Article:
INTERVIEWER

Has the shift in the mood of the times had any effect on your own work?

THURBER

Well, The Thurber Album was written at a time when in America there was a feeling of fear and suspicion. It’s quite different from My Life and Hard Times, which was written earlier and is a funnier and better book. The Album was kind of an escape—going back to the Middle West of the last century and the beginning of this, when there wasn’t this fear and hysteria. I wanted to write the story of some solid American characters, more or less as an example of how Americans started out and what they should go back to—to sanity and soundness and away from this jumpiness. It’s hard to write humor in the mental weather we’ve had, and that’s likely to take you into reminiscence. Your heart isn’t in it to write anything funny. In the years 1950 to 1953 I did very few things, nor did they appear in The New Yorker. Now, actually, I think the situation is beginning to change for the better.

INTERVIEWER

No matter what the “mental climate,” though, you would continue writing?

THURBER

Well, the characteristic fear of the American writer is not so much that as it is the process of aging. The writer looks in the mirror and examines his hair and teeth to see if they’re still with him. “Oh my God,” he says, “I wonder how my writing is. I bet I can’t write today.” The only time I met Faulkner he told me he wanted to live long enough to do three more novels. He was fifty-three then, and I think he has done them. Then Hemingway says, you know, that he doesn’t expect to be alive after sixty. But he doesn’t look forward not to being. When I met Hemingway with John O’Hara in Costello’s Bar five or six years ago we sat around and talked about how old we were getting. You see it’s constantly on the minds of American writers. I’ve never known a woman who could weep about her age the way the men I know can.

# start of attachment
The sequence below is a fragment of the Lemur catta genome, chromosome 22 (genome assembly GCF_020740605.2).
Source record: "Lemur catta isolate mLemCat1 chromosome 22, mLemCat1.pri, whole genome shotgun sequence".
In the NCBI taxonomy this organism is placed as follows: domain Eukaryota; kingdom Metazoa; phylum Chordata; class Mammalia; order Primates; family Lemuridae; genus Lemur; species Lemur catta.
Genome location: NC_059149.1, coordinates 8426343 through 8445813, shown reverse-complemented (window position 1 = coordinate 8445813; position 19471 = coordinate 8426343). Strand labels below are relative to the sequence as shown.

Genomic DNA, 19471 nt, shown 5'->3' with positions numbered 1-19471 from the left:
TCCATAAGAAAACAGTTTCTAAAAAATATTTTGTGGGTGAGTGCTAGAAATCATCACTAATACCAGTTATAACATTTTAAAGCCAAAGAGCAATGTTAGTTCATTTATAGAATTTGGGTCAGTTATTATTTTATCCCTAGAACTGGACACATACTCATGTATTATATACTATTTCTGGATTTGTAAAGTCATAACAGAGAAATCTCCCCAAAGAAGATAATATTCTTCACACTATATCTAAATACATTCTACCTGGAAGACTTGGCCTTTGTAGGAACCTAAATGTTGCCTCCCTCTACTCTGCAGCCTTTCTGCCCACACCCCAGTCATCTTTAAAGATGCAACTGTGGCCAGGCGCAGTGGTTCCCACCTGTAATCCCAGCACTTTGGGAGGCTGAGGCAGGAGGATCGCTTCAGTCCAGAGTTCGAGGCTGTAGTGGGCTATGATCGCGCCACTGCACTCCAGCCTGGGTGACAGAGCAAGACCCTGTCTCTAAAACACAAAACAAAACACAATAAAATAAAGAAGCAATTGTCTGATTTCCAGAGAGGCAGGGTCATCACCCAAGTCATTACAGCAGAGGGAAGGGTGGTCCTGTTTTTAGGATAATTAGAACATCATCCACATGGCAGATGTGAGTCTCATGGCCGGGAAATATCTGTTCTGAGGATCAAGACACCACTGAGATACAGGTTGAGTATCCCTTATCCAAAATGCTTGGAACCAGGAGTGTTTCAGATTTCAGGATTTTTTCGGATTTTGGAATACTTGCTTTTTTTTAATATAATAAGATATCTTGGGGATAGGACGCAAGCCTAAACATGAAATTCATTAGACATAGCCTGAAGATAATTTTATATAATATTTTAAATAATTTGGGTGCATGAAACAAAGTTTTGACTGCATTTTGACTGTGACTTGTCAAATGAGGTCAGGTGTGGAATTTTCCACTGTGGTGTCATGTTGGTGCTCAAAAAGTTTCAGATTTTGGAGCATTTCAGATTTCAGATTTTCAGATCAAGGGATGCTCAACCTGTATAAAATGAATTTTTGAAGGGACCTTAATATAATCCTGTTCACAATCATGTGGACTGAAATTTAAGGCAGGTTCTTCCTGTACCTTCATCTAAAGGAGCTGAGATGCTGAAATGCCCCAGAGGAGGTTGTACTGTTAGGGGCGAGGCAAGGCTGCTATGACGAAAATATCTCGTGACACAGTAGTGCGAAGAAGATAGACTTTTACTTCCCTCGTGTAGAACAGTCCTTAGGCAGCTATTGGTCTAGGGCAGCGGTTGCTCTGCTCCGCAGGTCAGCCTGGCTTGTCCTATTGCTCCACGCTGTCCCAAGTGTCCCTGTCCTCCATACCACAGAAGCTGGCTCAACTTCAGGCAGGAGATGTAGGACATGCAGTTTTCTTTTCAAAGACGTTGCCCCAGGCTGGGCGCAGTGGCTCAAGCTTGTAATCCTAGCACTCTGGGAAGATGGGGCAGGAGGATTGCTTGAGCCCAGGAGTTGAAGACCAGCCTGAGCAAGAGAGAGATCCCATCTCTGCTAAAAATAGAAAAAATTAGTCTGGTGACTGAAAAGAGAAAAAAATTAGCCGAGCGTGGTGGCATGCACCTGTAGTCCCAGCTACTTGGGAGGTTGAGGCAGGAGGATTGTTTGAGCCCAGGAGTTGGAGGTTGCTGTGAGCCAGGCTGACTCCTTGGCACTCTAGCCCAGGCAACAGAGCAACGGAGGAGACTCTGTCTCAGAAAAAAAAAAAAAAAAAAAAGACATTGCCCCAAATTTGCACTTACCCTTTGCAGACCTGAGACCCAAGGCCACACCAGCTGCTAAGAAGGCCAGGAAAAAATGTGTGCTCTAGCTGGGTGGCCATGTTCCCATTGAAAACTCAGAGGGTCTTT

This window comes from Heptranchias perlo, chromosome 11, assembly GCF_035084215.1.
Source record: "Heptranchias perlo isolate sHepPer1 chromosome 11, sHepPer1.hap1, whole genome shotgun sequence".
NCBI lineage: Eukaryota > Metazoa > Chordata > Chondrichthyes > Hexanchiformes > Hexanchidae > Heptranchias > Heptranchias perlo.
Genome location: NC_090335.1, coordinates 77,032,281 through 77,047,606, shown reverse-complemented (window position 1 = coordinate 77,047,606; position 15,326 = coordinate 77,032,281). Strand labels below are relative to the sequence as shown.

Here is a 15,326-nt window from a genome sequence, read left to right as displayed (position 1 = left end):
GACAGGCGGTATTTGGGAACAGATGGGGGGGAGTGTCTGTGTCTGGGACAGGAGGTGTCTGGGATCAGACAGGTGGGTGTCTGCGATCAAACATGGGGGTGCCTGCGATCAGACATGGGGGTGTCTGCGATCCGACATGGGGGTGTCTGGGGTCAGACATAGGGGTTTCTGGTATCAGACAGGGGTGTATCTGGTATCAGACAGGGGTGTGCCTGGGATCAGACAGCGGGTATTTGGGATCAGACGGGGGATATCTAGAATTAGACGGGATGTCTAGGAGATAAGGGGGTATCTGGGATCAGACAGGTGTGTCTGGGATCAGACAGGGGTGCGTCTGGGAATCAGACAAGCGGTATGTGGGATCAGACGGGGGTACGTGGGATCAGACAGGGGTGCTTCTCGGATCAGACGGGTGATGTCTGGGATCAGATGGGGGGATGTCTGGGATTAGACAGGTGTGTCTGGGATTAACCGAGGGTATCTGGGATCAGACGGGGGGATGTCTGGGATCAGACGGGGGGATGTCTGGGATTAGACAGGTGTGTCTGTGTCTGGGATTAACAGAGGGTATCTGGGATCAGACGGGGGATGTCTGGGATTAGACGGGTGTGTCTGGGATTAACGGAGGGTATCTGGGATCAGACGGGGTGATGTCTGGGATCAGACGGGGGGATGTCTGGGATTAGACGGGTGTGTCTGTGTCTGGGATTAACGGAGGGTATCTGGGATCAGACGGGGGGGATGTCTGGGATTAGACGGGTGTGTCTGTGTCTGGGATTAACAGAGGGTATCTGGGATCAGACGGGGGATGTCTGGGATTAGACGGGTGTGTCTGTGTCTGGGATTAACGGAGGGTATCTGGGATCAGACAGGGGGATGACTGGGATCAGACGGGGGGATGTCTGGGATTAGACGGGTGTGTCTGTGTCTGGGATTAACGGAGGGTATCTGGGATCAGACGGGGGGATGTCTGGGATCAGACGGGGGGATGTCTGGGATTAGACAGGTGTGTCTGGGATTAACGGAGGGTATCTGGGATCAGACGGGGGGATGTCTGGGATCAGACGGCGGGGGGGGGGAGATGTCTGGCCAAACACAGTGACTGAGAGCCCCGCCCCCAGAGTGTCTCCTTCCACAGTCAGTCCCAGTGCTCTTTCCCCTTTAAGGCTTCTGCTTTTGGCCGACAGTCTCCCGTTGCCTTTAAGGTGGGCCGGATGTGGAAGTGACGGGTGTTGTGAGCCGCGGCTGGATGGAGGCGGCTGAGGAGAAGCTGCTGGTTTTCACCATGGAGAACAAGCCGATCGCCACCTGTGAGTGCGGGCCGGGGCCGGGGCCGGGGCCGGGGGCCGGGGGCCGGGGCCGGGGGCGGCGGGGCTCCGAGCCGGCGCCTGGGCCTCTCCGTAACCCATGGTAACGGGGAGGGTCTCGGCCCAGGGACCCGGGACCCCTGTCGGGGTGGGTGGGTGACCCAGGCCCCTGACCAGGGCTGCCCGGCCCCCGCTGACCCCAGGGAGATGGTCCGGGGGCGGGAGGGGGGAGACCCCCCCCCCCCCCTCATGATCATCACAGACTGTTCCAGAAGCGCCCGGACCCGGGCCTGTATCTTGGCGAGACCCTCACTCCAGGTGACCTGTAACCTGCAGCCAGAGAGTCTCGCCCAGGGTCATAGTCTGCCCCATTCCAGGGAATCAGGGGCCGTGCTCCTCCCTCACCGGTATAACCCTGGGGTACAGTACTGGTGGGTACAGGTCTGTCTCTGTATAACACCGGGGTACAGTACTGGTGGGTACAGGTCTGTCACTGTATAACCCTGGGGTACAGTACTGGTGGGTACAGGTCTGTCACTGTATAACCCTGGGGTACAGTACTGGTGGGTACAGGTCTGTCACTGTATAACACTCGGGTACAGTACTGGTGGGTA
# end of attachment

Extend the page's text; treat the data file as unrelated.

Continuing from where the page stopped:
Coupled with this fear of aging is the curious idea that the writer’s inventiveness and ability will end in his fifties. And of course it often does. Carl Van Vechten stopped writing. The prolific Joseph Hergesheimer suddenly couldn’t write any more. Over here in Europe that’s never been the case—Hardy, for instance, who started late and kept going. Of course Keats had good reason to write, “When I have fears that I may cease to be Before my pen has glean’d my teeming brain.” That’s the great classic statement. But in America the writer is more likely to fear that his brain may cease to teem. I once did a drawing of a man at his typewriter, you see, and all this crumpled paper is on the floor, and he’s staring down in discouragement. “What’s the matter,” his wife is saying, “has your pen gleaned your teeming brain?”

INTERVIEWER

In your case there wouldn’t be much chance of this?

THURBER

No. I write basically because it’s so much fun—even though I can’t see. When I’m not writing, as my wife knows, I’m miserable. I don’t have that fear that suddenly it will all stop. I have enough outlined to last me as long as I live.